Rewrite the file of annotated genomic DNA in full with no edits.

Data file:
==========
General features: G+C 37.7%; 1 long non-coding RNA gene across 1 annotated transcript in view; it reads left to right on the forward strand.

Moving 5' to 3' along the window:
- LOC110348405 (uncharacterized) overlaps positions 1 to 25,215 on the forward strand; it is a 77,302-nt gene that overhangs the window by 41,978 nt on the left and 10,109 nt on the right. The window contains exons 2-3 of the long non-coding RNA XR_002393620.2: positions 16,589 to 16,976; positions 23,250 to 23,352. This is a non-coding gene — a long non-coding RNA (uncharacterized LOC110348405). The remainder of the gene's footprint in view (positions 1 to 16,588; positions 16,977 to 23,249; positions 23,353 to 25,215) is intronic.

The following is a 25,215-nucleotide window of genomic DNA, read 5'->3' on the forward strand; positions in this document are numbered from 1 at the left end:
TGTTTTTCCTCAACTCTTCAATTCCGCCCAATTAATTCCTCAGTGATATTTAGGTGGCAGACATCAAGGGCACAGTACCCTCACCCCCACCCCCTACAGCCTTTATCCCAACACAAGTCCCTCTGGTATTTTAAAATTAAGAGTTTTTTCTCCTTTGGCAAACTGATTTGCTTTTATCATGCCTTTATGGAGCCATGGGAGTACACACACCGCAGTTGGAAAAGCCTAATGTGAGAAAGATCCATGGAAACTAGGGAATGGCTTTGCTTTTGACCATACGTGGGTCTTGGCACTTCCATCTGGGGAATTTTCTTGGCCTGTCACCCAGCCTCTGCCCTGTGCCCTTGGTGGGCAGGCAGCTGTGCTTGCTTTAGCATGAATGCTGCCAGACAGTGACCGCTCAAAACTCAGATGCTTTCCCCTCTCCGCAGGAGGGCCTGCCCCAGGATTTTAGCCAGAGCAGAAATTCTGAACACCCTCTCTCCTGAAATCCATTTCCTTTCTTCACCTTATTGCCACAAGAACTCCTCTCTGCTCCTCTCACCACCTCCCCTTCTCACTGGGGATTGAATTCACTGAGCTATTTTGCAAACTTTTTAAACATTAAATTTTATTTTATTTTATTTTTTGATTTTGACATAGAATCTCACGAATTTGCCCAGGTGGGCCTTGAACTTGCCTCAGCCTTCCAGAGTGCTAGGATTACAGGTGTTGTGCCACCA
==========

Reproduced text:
General features: G+C 37.7%; 1 long non-coding RNA gene across 1 annotated transcript in view; it reads left to right on the forward strand.

Moving 5' to 3' along the window:
- LOC110348405 (uncharacterized) overlaps positions 1 to 25,215 on the forward strand; it is a 77,302-nt gene that overhangs the window by 41,978 nt on the left and 10,109 nt on the right. The window contains exons 2-3 of the long non-coding RNA XR_002393620.2: positions 16,589 to 16,976; positions 23,250 to 23,352. This is a non-coding gene — a long non-coding RNA (uncharacterized LOC110348405). The remainder of the gene's footprint in view (positions 1 to 16,588; positions 16,977 to 23,249; positions 23,353 to 25,215) is intronic.

The following is a 25,215-nucleotide window of genomic DNA, read 5'->3' on the forward strand; positions in this document are numbered from 1 at the left end:
TGTTTTTCCTCAACTCTTCAATTCCGCCCAATTAATTCCTCAGTGATATTTAGGTGGCAGACATCAAGGGCACAGTACCCTCACCCCCACCCCCTACAGCCTTTATCCCAACACAAGTCCCTCTGGTATTTTAAAATTAAGAGTTTTTTCTCCTTTGGCAAACTGATTTGCTTTTATCATGCCTTTATGGAGCCATGGGAGTACACACACCGCAGTTGGAAAAGCCTAATGTGAGAAAGATCCATGGAAACTAGGGAATGGCTTTGCTTTTGACCATACGTGGGTCTTGGCACTTCCATCTGGGGAATTTTCTTGGCCTGTCACCCAGCCTCTGCCCTGTGCCCTTGGTGGGCAGGCAGCTGTGCTTGCTTTAGCATGAATGCTGCCAGACAGTGACCGCTCAAAACTCAGATGCTTTCCCCTCTCCGCAGGAGGGCCTGCCCCAGGATTTTAGCCAGAGCAGAAATTCTGAACACCCTCTCTCCTGAAATCCATTTCCTTTCTTCACCTTATTGCCACAAGAACTCCTCTCTGCTCCTCTCACCACCTCCCCTTCTCACTGGGGATTGAATTCACTGAGCTATTTTGCAAACTTTTTAAACATTAAATTTTATTTTATTTTATTTTTTGATTTTGACATAGAATCTCACGAATTTGCCCAGGTGGGCCTTGAACTTGCCTCAGCCTTCCAGAGTGCTAGGATTACAGGTGTTGTGCCACCA